Combined Torsion and Flexure Tests on Reinforced Rectangular Concrete Beams

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Title: Combined Torsion and Flexure Tests on Reinforced Rectangular Concrete Beams

Author(s): K.T. Sundara, Raja Iyengar and N. Rampra-Kash

Publication: Journal Proceedings

Volume: 71

Issue: 7

Appears on pages(s): 362-367

Keywords: beams (supports); bending; flexural tests; hoops reinforced concrete; research; structural design; structural engineering; torsion tests; trusses; web reinforcement.

Date: 7/1/1974

Abstract:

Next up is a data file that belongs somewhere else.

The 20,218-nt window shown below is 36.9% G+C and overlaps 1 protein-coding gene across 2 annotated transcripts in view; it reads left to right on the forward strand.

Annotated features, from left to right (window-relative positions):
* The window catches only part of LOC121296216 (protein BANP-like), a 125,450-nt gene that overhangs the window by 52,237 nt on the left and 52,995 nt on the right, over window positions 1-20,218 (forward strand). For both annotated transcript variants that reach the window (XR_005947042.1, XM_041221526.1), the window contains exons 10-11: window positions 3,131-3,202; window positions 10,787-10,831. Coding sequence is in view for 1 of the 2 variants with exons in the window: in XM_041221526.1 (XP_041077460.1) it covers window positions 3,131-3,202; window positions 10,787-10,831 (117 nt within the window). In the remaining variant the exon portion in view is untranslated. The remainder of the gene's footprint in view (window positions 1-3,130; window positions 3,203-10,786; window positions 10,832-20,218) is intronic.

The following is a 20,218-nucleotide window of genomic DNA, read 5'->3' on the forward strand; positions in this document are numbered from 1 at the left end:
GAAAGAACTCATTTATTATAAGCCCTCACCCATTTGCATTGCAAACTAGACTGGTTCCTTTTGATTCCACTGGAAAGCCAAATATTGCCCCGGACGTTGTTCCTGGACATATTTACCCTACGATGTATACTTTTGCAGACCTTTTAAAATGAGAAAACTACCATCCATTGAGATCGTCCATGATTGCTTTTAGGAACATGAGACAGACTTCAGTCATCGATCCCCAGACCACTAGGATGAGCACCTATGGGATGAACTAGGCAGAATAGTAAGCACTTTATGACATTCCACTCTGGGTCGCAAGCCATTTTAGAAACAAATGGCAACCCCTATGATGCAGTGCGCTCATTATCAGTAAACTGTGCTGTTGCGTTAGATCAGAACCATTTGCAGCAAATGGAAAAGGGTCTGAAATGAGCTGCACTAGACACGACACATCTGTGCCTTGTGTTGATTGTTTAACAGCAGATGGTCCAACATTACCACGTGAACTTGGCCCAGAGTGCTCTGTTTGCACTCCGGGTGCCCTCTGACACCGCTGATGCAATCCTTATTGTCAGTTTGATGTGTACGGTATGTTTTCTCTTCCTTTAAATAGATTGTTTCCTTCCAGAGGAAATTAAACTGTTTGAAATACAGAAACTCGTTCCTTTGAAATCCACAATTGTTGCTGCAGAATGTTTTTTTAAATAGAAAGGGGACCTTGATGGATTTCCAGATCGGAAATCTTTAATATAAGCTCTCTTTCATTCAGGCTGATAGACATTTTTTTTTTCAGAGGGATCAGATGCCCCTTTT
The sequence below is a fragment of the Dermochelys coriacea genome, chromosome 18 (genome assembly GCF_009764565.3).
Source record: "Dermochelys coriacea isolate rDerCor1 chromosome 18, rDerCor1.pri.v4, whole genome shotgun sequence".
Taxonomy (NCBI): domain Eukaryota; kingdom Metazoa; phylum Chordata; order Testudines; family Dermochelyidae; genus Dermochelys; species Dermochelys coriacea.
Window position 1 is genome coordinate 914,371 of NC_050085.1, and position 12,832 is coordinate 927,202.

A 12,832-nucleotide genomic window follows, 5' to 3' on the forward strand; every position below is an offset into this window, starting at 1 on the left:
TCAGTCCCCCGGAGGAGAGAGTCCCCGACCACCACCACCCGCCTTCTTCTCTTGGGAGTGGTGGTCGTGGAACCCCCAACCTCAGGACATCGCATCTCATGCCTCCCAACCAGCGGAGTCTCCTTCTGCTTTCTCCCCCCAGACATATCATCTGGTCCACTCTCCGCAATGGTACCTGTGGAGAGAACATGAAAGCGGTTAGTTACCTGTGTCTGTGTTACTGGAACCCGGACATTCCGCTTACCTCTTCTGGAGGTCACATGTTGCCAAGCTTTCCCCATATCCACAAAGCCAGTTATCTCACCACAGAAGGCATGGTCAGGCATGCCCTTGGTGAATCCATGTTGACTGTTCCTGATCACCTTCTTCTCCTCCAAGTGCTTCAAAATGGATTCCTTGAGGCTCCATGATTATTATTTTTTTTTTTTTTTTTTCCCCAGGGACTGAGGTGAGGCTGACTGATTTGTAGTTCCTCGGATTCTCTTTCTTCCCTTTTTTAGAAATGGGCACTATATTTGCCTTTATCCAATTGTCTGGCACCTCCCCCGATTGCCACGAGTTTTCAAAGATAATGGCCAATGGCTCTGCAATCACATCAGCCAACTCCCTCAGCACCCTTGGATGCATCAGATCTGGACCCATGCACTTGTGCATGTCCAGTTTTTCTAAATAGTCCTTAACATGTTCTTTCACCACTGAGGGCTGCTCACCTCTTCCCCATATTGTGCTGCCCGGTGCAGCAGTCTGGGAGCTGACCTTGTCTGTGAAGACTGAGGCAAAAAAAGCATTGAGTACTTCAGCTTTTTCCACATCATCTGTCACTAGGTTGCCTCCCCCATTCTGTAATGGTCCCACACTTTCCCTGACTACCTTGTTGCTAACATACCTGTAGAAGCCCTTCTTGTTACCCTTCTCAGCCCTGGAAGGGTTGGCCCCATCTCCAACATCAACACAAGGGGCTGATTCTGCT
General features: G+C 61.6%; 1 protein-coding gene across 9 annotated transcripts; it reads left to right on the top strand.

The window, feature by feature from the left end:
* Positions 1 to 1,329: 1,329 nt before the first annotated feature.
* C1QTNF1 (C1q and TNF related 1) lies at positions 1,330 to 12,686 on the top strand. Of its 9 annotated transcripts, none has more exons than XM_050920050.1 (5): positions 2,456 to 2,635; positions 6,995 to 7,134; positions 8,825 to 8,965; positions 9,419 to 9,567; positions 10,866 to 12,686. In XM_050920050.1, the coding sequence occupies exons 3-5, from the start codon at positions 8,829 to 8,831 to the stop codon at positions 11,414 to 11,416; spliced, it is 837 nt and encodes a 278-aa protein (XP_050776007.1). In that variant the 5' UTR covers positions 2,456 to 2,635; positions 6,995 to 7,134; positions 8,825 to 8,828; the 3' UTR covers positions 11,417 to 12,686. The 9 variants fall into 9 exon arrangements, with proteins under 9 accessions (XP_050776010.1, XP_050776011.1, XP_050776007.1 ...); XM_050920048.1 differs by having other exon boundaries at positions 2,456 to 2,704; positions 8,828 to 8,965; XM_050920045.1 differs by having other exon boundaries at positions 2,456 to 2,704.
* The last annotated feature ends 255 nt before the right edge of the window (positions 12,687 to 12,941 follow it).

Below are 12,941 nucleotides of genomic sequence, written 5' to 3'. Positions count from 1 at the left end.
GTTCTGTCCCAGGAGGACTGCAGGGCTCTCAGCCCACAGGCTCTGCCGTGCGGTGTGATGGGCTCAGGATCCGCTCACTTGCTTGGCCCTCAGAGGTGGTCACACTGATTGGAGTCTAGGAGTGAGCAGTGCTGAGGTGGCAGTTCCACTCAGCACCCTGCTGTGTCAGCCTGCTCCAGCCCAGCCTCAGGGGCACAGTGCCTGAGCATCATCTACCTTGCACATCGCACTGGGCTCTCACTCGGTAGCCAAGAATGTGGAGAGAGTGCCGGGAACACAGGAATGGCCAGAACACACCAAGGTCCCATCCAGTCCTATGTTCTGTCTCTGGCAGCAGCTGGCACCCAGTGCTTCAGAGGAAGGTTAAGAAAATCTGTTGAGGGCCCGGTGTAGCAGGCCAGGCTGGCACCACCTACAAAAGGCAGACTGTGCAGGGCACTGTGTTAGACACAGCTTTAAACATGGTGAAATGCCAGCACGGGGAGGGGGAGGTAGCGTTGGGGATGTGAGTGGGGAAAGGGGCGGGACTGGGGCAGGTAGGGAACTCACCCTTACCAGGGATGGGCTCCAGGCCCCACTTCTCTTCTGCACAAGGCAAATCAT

Results Of tests on 30 rectangular reinforced concrete beams under torsion and flexure are reported. The reinforcement superposition principle of design for combined torsion and flexure is assessed, with the help of 25 beam results. The five other beams had reinforcements ranging from one beam with no web reinforcement to one with a large amount of web reinforcement. The amount of longtitud ina reinforcements in these five beams were small, con-stitu ting a class of beams corresponding to beams for low Some of the beams tested had a hoop spacing flexure levels. corresponding to half the larger dimension of the hoop cage and had a longitudinal bar at each of the centers of the larger sides of the hoop cage The predicted strengths from the ACI equations the skew bending approach equations Of Collins et al., and the truss analogy approach equations of Lampert et al, are compared. The skew bending approach is found to be and less conservative for these test results than the sui table, other two, A study of the results on the superposition tests shows that the principle is safe. lt must yet be pointed out the web reinforced beams were that in these beams provided with one longltudrnal bar at each of the centers of the lalger sides of the hoop cage. An analysis of all the results from different Perspectives with the ACI recommendations in view shows that a maximum hoop spacing limit of half the larger dimension of the hoop cage is adequate for these beams. It is felt that a longitudinal bar at each of the centers of the larger sides of the hoop cage should be provided to carry the horizontal component of the diagonal tension. All these aspects are discussed, including the provi-sions on longitudinal bars and their spacings.